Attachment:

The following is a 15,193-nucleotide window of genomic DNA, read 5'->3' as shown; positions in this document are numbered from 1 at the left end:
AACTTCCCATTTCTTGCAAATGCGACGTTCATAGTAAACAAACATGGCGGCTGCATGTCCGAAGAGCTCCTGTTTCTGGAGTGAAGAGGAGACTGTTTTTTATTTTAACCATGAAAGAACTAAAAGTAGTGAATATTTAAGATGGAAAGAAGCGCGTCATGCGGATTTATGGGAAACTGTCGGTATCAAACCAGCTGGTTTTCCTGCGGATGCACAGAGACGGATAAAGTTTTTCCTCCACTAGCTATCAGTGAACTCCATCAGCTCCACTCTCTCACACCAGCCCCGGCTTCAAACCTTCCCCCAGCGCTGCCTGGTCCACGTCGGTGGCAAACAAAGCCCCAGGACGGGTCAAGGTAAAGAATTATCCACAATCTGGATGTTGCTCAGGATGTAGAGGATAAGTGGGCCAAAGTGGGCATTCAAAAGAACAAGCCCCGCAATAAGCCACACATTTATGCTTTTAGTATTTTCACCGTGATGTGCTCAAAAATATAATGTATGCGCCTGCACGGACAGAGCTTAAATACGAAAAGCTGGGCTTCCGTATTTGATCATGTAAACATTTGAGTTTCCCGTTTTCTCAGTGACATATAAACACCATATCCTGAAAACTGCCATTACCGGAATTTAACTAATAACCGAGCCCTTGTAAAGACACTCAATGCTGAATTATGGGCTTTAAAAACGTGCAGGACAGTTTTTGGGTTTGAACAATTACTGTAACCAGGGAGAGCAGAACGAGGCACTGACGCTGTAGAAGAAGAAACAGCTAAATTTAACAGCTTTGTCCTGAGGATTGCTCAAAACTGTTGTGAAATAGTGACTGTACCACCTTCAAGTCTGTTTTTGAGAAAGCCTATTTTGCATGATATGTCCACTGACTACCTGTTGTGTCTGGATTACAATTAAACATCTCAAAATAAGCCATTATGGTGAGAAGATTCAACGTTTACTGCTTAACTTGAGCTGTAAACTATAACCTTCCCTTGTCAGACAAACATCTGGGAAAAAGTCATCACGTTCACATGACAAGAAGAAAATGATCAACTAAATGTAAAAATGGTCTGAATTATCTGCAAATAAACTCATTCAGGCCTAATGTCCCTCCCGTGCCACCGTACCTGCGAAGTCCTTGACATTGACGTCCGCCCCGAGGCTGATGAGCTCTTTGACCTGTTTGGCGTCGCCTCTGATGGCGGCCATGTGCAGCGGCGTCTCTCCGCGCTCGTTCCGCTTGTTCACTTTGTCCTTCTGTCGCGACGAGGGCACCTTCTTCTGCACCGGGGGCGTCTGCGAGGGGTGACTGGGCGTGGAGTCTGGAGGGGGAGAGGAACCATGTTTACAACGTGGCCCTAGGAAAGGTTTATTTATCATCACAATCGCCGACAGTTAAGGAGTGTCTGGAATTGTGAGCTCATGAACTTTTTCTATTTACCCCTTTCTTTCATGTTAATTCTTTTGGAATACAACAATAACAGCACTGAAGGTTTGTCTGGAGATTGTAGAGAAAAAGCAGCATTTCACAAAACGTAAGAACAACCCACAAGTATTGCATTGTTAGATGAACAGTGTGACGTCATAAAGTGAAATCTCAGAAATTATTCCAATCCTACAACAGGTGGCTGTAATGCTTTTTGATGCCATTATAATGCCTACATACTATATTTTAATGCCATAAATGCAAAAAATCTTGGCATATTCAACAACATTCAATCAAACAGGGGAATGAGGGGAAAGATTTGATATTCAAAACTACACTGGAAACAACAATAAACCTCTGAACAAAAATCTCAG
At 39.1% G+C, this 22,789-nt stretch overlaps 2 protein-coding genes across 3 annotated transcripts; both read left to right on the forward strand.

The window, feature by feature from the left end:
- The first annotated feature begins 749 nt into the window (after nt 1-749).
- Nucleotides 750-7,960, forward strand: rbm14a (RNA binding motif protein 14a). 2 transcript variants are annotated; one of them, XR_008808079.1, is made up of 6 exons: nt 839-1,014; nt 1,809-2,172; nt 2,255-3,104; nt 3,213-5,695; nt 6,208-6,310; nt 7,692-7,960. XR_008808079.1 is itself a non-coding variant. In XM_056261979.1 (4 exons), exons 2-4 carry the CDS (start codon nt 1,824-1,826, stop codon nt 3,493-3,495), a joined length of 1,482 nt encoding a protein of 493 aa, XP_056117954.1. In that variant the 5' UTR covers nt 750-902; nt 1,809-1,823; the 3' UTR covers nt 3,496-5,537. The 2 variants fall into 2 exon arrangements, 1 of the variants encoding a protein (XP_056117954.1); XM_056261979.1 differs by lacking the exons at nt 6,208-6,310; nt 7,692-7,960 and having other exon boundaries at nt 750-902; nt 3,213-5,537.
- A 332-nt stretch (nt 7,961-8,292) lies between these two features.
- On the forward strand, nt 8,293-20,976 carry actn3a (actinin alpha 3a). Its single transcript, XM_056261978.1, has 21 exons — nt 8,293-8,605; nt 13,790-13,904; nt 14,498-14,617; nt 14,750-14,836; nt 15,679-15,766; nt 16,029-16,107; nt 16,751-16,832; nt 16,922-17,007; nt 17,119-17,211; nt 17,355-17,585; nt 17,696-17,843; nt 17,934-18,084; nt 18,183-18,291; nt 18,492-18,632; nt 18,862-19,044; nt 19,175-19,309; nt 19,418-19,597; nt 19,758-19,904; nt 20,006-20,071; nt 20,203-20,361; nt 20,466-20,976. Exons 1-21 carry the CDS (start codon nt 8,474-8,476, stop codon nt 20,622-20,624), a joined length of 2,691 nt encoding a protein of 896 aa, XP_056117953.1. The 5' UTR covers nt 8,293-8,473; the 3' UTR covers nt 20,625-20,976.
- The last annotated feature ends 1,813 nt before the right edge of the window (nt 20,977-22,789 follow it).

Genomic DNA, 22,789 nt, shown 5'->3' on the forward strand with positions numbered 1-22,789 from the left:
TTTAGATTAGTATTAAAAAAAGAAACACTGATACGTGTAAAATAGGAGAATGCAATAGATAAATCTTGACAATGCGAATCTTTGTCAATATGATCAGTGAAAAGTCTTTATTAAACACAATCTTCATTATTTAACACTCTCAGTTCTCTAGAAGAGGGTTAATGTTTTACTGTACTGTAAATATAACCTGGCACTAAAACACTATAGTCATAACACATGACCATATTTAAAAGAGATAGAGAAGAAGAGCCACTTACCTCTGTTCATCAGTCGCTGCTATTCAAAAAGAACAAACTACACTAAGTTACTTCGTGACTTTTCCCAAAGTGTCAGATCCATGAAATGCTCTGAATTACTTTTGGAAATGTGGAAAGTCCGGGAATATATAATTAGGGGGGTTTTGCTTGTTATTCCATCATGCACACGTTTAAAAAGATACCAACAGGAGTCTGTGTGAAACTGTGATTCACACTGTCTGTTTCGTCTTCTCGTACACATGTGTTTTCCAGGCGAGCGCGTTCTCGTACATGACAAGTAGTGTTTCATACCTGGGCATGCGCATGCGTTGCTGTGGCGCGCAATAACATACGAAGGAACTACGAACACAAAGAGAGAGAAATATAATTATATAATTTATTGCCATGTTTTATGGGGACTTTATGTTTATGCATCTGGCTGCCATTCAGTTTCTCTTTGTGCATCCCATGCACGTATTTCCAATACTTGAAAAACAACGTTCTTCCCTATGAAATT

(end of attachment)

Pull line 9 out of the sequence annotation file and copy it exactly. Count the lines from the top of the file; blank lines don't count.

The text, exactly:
- The last annotated feature ends 1,813 nt before the right edge of the window (nt 20,977-22,789 follow it).